Daniel McNeil

A beautiful summer in the fields—azure sky, hard labor, and Coco the farm dog riding atop a stack of hay. The second cutting came in thick and green. My co-worker Dave and I toiled under a blessed sun, listening to a truck downshift to make the sharp turn onto Hayes Road. A moment after we heard that chrome semi pass, a different sound: frantic yelling.

“Get in the truck!” Dave hollered.

The two of us sprinted to the Chevy, and he gunned it across the rough field towards the barn. Dave slammed the brakes. Before we came to a halt, he bellowed, “Unplug the fence!”

My Converse All-Stars hit the barnyard running. I jumped sideways through a narrow gap in the doors, skidded through the sawdust, and yanked the plug from the socket.

This was no dainty charger. That baby could send power over 100 miles of fence line, and I’d seen its shock drop a grown man to his knees.

I ran back to the truck, and Dave peeled out onto the road. That’s when I saw the cause of all this panic.

Rachel was on the side of the road, untangling a boy from the electrified barbed wire fence. His bicycle dangled there too, those five strands of wire holding fast to the child and bike. Dave and I hurried out of the truck to help. One glance at the bicycle’s condition revealed what had happened to the boy.

Poor 10-year-old Bobby, the son of our boss, had hopped on his old rusted, untuned, rickety bicycle with bad brakes. He’d been unable to slow himself while rounding that sharp turn off the hill, shooting straight across the road and into the fence. Every two seconds, that sixth electrified wire had sent punishing voltage through the boy. Rachel had stopped to help, getting shocked as well.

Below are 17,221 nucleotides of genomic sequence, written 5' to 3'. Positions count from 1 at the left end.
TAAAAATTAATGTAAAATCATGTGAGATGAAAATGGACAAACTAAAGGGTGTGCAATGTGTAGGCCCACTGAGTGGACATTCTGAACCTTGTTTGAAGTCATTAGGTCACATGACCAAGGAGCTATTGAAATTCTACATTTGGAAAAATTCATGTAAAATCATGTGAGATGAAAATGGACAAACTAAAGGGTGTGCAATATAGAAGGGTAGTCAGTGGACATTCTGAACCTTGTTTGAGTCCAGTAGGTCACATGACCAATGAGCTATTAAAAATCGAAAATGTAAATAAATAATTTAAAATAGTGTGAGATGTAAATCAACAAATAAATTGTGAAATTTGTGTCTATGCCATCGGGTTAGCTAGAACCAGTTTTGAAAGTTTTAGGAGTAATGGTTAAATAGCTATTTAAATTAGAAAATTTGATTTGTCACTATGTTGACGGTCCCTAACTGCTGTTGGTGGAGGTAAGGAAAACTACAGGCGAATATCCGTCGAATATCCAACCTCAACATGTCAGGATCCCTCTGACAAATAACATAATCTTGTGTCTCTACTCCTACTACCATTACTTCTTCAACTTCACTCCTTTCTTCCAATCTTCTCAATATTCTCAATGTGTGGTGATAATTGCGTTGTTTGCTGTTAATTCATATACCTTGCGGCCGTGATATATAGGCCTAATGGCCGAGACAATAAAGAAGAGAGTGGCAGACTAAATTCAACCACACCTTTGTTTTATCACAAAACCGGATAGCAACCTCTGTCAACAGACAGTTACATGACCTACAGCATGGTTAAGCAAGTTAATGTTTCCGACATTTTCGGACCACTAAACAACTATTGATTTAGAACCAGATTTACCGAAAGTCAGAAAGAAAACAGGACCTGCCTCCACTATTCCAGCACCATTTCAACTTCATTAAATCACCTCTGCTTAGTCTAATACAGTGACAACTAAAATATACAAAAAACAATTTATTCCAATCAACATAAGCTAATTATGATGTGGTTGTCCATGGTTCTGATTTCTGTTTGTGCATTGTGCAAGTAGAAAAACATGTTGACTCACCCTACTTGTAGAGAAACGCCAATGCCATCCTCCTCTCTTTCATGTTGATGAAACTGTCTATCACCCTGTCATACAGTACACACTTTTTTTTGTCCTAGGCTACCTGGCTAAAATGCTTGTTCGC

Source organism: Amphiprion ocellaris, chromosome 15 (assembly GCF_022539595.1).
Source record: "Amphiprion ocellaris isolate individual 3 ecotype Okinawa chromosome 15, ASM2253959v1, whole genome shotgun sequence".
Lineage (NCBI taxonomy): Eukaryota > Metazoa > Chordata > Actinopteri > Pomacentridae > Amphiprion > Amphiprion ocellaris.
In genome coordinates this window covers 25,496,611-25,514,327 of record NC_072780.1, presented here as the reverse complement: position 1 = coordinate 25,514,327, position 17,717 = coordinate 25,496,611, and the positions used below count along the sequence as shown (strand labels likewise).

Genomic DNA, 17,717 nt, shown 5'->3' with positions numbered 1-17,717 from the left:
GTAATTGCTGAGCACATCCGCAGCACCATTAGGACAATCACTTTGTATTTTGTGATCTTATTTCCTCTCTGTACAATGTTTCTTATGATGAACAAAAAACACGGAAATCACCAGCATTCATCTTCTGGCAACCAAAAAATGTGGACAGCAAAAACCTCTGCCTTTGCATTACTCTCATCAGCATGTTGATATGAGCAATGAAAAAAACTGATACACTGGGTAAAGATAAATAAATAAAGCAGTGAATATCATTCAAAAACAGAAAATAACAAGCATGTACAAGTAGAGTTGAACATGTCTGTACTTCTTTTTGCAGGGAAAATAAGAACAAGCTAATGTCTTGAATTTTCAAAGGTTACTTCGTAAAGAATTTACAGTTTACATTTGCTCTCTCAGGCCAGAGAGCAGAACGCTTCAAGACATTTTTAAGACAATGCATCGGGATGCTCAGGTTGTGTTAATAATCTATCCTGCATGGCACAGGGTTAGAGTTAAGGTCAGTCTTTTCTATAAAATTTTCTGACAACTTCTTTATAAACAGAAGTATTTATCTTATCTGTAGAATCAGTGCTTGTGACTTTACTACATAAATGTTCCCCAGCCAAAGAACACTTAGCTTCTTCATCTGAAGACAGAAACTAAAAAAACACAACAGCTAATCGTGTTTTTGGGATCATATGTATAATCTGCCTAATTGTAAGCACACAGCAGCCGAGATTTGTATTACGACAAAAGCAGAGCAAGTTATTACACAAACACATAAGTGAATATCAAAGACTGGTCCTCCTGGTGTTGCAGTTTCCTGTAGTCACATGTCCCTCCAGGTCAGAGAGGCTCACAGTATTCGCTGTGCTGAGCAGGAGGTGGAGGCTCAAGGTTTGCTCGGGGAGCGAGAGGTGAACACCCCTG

By the time we arrived, Bobby and Rachel were pale and shaking. With Bobby finally upright on wobbly legs, we went to bandage his many puncture wounds.

Imagine how that turn would have gone differently if Bobby’s bicycle were in proper working condition, if the brakes could have slowed his descent rather than merely brush the wheel’s rim.

Today, this story strikes me as a metaphor. We cruise through our days on the bicycles of our minds, carried by mental habits that usher us to varied terrain.

Rarely are we encouraged to tune our minds up, and so engrossed are we in this journey that we might even claim there are too few opportunities to pull over and take stock.

Ninety-five percent of the time when I ride I don’t even remember a bike is under me, mediating my experience of the world.

Plus, how fun is doing maintenance? Isn’t it better to just ride on to the next smooth swoop of singletrack, newly-paved river road, a group of friends or breathtaking sunset? And how much can we really improve these mind-bicycles anyway? We are who we are, right?

Well, a long history of contemplative practice and fresh neuroscience findings suggest that life can be improved in measurable ways with even a few minutes in the workshop. Merely tightening one brake cable could have changed Bobby’s entire day. Our mental analog is becoming more attuned to our heart-mind that can pause and hold emotions with equanimity and love.

Instead of heedlessly hurtling forward without any tools to steer or slow, a little mental training begins to put us in touch with experience in a new way, one where the ego eases and in its place rises a heightened sense of awe, interconnection, and gratitude.

Mindfulness meditation is for people of all backgrounds, from religious to secular. The mind is not exclusive to any particular group. Ten minutes a day. Five minutes a day. One minute a day. It all matters.

Think of what one minute of adjusting the brakes could have meant to Bobby. Not only him, but Rachel, who suffered merely from being a bystander.

Is mindfulness practice a panacea? No. Goatheads will still puncture my tires. I’ll strike obstacles. Rainfall will slick the pavement. However, at the very least, a regular tune-up helps turn typical hills and angles of life into what they’re supposed to be – a journey to be savored more than suffered.

Daniel McNeil lives in Moab and is the director of Grand Area Mentoring.